I woke into silence. It was still raining outside and my face was in a puddle of drool. My body was heavy and immobilized, sunken into the matress that was gripping it like concrete.
In my dreams, the driver of the rollercoaster-shuttle gave me his keys. He had an urgent matter to attend and had decided that I will drive the shuttle to its end destination. I asked him where I had to go. When he replied, his words were completely incomprehensive. I could hear him say it but didn’t understand. I kept asking him over and over and he was repeating the directions and I didn’t catch not even one word until I was shouting: “But tell me where I have to go!” Finally, he smiled and handed me the keys. “You will know when you get there.”
Now I was awake and I had been sleeping a lot lately so it made no sense to feel so exhausted. I was incredibly bored of this town and had absolutely no strength to change anything to make it more interesting. I knew that every attempt to run away was futile because in another city which I would arrive to - if I took my bike and just drove and drove until I reach a place where people are actually living life, not just exist in their repetitive modes - I would eventually start feeling homesick and get the picture in my head of how beautiful and perfect everything was at home and how much I hate this town that I am in and that I am stupid to have left my friends and my job and my family.
But I still had a terrible grip in my stomach, telling me that I have to leave. It has happened before but had been sleeping inside me for the past few years. Lately, I had been getting more and more annoyed again and wanted to go out and about, asking people: “But why don’t you leave? Aren’t you bored here? Don’t you know that better places than this exist? Wouldn’t you be freer someplace else?” And I know they would just shake their heads and say: “I am perfectly fine here,” which would frustrate me and fill me with envy.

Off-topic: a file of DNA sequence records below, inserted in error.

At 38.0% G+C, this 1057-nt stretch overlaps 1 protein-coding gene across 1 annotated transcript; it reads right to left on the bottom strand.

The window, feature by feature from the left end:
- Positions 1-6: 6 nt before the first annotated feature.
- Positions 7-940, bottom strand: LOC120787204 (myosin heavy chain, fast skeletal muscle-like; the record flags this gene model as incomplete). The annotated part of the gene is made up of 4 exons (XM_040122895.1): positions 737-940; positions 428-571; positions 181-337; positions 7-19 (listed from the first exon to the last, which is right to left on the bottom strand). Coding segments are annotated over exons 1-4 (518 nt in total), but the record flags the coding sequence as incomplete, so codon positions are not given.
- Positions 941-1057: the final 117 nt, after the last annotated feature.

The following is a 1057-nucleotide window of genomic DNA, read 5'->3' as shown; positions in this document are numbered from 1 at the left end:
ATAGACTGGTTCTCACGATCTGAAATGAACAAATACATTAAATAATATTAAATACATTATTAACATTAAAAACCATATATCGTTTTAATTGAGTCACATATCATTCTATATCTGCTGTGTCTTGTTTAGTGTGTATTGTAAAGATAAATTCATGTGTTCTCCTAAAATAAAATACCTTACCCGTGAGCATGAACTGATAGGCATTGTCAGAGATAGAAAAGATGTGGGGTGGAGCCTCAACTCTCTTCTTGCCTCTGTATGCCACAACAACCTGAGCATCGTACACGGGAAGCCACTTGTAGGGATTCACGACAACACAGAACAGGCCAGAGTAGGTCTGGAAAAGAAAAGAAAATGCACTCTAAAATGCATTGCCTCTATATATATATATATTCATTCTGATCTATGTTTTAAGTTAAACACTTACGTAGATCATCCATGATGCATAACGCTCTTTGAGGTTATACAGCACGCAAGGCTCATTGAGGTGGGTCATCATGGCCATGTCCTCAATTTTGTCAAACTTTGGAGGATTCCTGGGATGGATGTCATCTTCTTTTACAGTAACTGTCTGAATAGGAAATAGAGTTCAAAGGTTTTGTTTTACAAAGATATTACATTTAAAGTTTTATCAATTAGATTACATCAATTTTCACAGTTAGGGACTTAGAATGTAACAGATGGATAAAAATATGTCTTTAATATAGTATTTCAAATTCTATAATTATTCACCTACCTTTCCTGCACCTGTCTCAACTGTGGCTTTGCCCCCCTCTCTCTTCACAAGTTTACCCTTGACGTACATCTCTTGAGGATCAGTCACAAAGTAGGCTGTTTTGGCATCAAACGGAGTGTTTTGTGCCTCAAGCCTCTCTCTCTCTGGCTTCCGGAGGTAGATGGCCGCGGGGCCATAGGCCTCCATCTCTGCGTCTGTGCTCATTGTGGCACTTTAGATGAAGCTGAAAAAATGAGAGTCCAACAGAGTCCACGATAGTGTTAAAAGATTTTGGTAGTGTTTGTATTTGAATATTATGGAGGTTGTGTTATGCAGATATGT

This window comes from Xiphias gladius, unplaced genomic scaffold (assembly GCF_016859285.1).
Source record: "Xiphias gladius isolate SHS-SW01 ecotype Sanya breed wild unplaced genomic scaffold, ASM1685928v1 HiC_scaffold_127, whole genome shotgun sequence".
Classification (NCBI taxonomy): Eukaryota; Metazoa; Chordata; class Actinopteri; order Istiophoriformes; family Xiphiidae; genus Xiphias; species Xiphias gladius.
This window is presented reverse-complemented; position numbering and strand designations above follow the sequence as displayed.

I decided to give it a shot. I pulled my suitcase from behind the curtain, the big, red, long-distance one. I stuffed it as fast and as quietly as I
could. My heart was thumping in my throat and while all other thoughts were buzzing in my head, one prevalent sound like the beating of the drum kept repeating: Get out. Get out. Get out.
The whole mission was built around the fact that I wanted to be left alone. The thought of it made me incredibly scared, but at the same time I needed to strip myself of everything that I like and throw myself in the open sea, where I would have no choice but to swim and where all things I love would sink to the bottom. I needed to rip myself open so that everything learned and consumed would fly out of me, all the strings that attached me to this place would finally be broken and I would be so cleansed and infinitely free.
The problem with my problem was that this never happened overnight. It took time and the bonds never ripped but just faded away slowly and bitter pieces of past would still flow up to the surface of memory from time to time; there was no way to avoid it. But I decided this was fine too, since I have a masochistic nature after all.
I was riding the train, headed who-knows-where, analyzing now the stupidity, now the brilliance of my actions when a thought popped into my mind: Omg, I didn’t even have a goodbye party! I laughed a short and bitter laugh, thinking how many people in the world right now are having a goodbye party and how it did not matter not even one bit. It only made me sadder because endings are always sad and I did not want to think about my passing to another place as an ending but as a continuation of my journey until I settle down. Which I knew I never will.
I took the phone out of my bag, wrote a message “Sorry I left :(” and sent it to everyone on my contacts list.